By Sean Clare BBC News
The young people going hungry in the UK this winter
The sometimes “heavy-handed” use of benefit sanctions has been partly blamed for the rise of food banks. But what does that mean for the young people at the sharp end?
“I’d love to be able to afford some vegetables, I really would,” says 19-year-old Yasmin.
“Being a qualified cook, I’d love to make myself a nice risotto or something. But I’m not rich; I’m not posh. I can’t afford nice food.”
For the last year Yasmin has been living at the YMCA in Burton-upon-Trent.
She is one of an estimated four million people in food poverty – without enough money to make healthy eating choices.
The counter-intuitive reality – particularly for poorer women – is perfectly illustrated by what she says next.
“I’ve gained loads of weight since I’ve lived in the YMCA because when I’m not eating my body stores the fat and makes me fatter. And then when I am eating, it’s just stuff like rice and cheap stodgy stuff. You can’t afford to eat nicely,” she says.
It’s a familiar story among the hostel’s young residents.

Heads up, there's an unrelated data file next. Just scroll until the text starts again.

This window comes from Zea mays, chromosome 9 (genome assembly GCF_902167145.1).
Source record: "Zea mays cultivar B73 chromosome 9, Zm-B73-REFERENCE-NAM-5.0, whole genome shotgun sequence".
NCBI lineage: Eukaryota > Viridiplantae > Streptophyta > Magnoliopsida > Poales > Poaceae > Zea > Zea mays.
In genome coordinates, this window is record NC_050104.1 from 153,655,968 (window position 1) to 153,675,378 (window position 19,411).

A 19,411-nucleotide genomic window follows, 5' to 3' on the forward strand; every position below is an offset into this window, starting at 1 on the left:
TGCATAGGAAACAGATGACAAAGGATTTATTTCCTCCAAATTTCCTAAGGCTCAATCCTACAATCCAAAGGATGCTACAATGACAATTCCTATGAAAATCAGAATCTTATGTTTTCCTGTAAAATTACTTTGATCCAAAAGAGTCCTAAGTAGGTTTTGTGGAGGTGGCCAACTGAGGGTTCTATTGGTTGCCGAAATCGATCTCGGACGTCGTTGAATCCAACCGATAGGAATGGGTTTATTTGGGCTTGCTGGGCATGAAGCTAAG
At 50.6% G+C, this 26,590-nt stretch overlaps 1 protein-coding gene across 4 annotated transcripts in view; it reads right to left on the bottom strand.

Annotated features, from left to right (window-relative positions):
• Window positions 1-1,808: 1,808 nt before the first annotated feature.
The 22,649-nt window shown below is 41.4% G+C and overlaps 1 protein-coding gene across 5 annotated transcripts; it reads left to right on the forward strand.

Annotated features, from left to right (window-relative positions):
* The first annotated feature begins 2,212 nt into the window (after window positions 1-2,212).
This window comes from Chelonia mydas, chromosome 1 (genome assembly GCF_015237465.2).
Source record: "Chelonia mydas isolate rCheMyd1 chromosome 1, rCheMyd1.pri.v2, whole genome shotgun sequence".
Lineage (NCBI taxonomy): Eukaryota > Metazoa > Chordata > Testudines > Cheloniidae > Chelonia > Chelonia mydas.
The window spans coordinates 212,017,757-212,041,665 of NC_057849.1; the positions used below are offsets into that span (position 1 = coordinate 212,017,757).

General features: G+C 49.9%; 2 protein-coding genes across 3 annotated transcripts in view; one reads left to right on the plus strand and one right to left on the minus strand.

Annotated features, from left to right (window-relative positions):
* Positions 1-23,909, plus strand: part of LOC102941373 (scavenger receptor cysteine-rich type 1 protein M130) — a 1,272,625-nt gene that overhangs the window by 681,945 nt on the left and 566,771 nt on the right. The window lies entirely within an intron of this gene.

“You’re so hungry,” says 25-year-old Matt. “But you’re that sick of it you can’t even put it to your mouth. It’s horrible.”
The aspiring electrician’s prospects had been looking up. He was on a college course but was instructed by the job centre to take a two-week placement at Boots. By the time the placement was over, he had fallen behind and couldn’t meet the college’s required 97% attendance rate.
And then he had his jobseeker’s allowance stopped.
Matt and the other residents of the YMCA say that going door-to-door with their CVs, or ringing around employers no longer seems to satisfy officials at the job centre.
The Department for Work and Pensions (DWP) sanctions regime, made tougher in 2012, means that those out of work can have their payments withdrawn for between a week and three years if they are deemed not to have been doing enough to find a job.
Matt says that when he told the job centre about his job searching efforts the response he got was like: “Handing your CV in, the searches you’ve done here – that’s not applying for work. So bye-bye, see you later.
“I’m going without money at the moment – no electric, no food………….Read more